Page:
Lipid vesicles to replace mouse experiments
Researchers from ETH Zurich have filed a patent application for a method to test the biological activity of one of the strongest toxins known, the botulinum neurotoxin. If the procedure is adopted by the pharmaceutical industry, it could save the lives of more than half a million mice per year.
Produced by the bacterium Clostridium botulinum, the Botulinum Neurotoxin (BoNT) is one of the strongest poisons known to man. BoNT inhibits the signal transmission from nerve endings to the muscles, causing anything from paralysis to apnoea. One microgram per kilogram of body weight is sufficient to kill an adult human.
BoNT is a notorious foodborne poison, sometimes found in insufficiently sterilised canned vegetables. However, the microbes can also thrive in meats and sausages and produce the toxin. The bacterial spores are practically everywhere but can only germinate and produce the toxin if the environment is low in oxygen and not acidic.
Over 100 different medical applications
Nevertheless, the botulinum neurotoxin also has its advantages: since the 1980s, it has been used to treat dozens of chronic conditions and deficiencies, including nerve-related malpositions such as wry neck, excessive sweating, strabism, migraines, and even the tennis elbow. And since the 1990s, the cosmetics industry has been using the once feared 'sausage poison', the brand name 'Botox', on a grand scale to smooth out face wrinkles.
Using BoNT, however, is sort of playing with fire. The toxin is a natural product and produced by bacteria, albeit not in a constant concentration and activity. Consequently, the regulatory authorities require the toxicity of every batch of a therapeutic agent containing BoNT to be tested with the mouse LD50 test, which determines the dosage at which half of the animals die. For such routine tests in the pharmaceutical industry of the EU and the USA, over half a million mice a year have to lose their lives.
Animal-free test system devised
A new test system developed by ETH-Zurich researcher Oliver Weingart in collaboration with the Spiez Laboratory could now save these mice's lives. The system is the first to work without laboratory animals or living cells, as it measures the toxic activity of the neurotoxin with the aid of artificially produced lipid membrane vesicles (so-called liposomes).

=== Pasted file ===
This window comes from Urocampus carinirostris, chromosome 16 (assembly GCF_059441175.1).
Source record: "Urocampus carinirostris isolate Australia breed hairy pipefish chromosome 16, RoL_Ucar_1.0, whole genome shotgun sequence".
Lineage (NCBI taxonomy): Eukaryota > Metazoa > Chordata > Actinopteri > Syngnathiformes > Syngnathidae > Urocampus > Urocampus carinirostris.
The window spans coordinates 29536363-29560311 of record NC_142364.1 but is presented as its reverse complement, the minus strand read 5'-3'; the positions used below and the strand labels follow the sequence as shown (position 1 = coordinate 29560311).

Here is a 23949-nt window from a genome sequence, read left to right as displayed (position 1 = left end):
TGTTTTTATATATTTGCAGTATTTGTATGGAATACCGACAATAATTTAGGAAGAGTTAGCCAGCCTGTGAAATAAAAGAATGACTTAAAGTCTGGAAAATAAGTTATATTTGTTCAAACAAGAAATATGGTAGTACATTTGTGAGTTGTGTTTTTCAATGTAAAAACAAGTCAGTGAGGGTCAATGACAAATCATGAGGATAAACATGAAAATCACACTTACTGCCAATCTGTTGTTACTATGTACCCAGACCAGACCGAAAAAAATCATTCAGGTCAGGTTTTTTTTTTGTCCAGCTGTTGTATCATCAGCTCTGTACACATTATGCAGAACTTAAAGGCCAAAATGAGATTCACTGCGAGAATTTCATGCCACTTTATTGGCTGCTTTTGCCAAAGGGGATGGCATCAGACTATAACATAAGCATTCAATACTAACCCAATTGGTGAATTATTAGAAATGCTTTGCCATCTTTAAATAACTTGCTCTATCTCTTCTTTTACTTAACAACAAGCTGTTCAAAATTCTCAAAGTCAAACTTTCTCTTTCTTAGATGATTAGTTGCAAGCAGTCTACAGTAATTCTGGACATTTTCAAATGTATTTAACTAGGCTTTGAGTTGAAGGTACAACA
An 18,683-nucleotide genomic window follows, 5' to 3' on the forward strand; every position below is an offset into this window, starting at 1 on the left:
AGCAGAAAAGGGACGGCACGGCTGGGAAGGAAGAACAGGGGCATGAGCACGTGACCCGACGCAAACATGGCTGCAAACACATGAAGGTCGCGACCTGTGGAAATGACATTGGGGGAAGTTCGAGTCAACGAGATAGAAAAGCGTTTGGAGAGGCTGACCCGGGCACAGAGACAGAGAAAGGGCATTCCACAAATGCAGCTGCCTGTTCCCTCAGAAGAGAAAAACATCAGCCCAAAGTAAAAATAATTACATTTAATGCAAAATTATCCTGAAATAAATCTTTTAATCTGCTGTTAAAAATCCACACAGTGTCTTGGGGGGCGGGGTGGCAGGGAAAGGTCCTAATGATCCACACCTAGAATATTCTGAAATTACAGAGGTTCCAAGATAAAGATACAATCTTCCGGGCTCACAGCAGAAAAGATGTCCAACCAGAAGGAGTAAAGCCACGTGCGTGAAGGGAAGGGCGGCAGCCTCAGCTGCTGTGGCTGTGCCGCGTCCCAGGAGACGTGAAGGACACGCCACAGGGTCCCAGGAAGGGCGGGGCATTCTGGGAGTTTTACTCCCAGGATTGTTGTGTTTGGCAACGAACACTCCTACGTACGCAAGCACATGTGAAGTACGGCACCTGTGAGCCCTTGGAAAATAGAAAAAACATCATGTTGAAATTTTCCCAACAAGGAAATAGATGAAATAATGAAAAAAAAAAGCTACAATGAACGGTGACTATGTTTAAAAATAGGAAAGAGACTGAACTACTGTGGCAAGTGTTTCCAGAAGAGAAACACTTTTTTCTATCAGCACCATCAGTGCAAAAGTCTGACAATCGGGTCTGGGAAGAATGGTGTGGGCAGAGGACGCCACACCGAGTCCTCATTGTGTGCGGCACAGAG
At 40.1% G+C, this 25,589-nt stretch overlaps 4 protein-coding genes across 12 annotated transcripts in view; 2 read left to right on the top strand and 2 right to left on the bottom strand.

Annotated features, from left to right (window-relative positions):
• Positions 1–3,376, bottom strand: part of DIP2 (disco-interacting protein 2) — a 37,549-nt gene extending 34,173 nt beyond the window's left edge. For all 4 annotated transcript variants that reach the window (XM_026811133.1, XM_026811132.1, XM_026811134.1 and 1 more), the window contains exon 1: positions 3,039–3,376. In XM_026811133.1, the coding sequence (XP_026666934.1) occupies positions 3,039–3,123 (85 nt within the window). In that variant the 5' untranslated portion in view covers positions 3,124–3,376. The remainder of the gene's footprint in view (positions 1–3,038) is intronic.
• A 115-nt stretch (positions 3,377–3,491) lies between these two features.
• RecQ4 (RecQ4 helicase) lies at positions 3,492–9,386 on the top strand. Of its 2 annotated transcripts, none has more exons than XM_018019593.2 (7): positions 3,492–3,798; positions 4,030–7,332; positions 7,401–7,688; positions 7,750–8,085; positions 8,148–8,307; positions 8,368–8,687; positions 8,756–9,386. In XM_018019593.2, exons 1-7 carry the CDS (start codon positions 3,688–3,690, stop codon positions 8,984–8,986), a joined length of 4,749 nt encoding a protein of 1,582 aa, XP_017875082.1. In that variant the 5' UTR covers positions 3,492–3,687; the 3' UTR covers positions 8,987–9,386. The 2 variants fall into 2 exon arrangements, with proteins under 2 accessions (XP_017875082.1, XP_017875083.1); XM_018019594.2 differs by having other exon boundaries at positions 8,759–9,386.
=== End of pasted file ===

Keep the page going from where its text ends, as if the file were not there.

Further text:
At the Laboratory of Food Microbiology, the researchers developed reaction compartments surrounded by a lipid double membrane, which mimics the ends of nerve cells. Embedded in the lipid membrane are specific nerve-cell receptors, to which the botulinum neurotoxin can bind, based on a lock-and-key principle. Through the acidification of the surrounding medium, the structure of the toxin changes so that part of it is channelled into the liposome. There, the toxin becomes active and cleaves a reporter protein present in the bubble that begins to glow after cleavage. This fluorescence is directly linked to the BoNT concentration: the brighter the liposomes, the higher the concentration of the toxin.
An inexpensive and easy-to-use assay
The proposed test system has obvious benefits. "The liposomes are easy and inexpensive to produce, and no special training is needed for handling by laboratory staff," says Weingart. And the novel system also has another advantage, since it can be modified in order to test biological activity of other toxins composed, like BoNT, of different sub-units, including tetanus, diphtheria, Shiga. or cholera toxins.
"The system is very sensitive," Weingart continues. Employing mice, the detection limit for botulinum neurotoxin is about ten picograms. The aim is to be able to detect less than one picogram of the toxin – a billionth of a gram – with the aid of the liposome assay. The system already yields a first signal in one to three hours, and the final result is available in less than twenty-four hours; whereas with mice, it can take up to four days.
It has been demonstrated that the system is capable of detecting BoNT. "We have provided a proof of concept for our initial idea" says Martin Loessner, professor of food microbiology. The researchers have recently started to standardise the test and to further improve the liposomes in order to facilitate reliable measurements.
Adaptable set-up of the test
A research team from Hannover Medical School, the company miprolab GmbH based in Göttingen, and the Spiez Laboratory, where Weingart started the project as a PhD student before joining Professor Loessner's group as a post-doc, are also involved in the development of the new test system. Together with the Federal Office for Civil Protection, with which the Spiez Laboratory is affiliated, the researchers have now filed a patent to secure intellectual property for their new test system.
Thus far, the focus has been on the needs of the pharmaceutical industry. However, Martin Loessner and Oliver Weingart also envisage expanding the test system for other applications. For example, it would be conceivable to develop a similar test for drinking water or food, to trace neurotoxins.
Currently, the project is primarily funded by a grant to Weingart from the "3R Research Foundation", which is committed towards minimising, avoiding and improving animal testing and maintained by animal protection and the pharmaceutical industry. As the foundation chooses projects very selectively, Weingart rightfully considers his fellowship as a significant honour.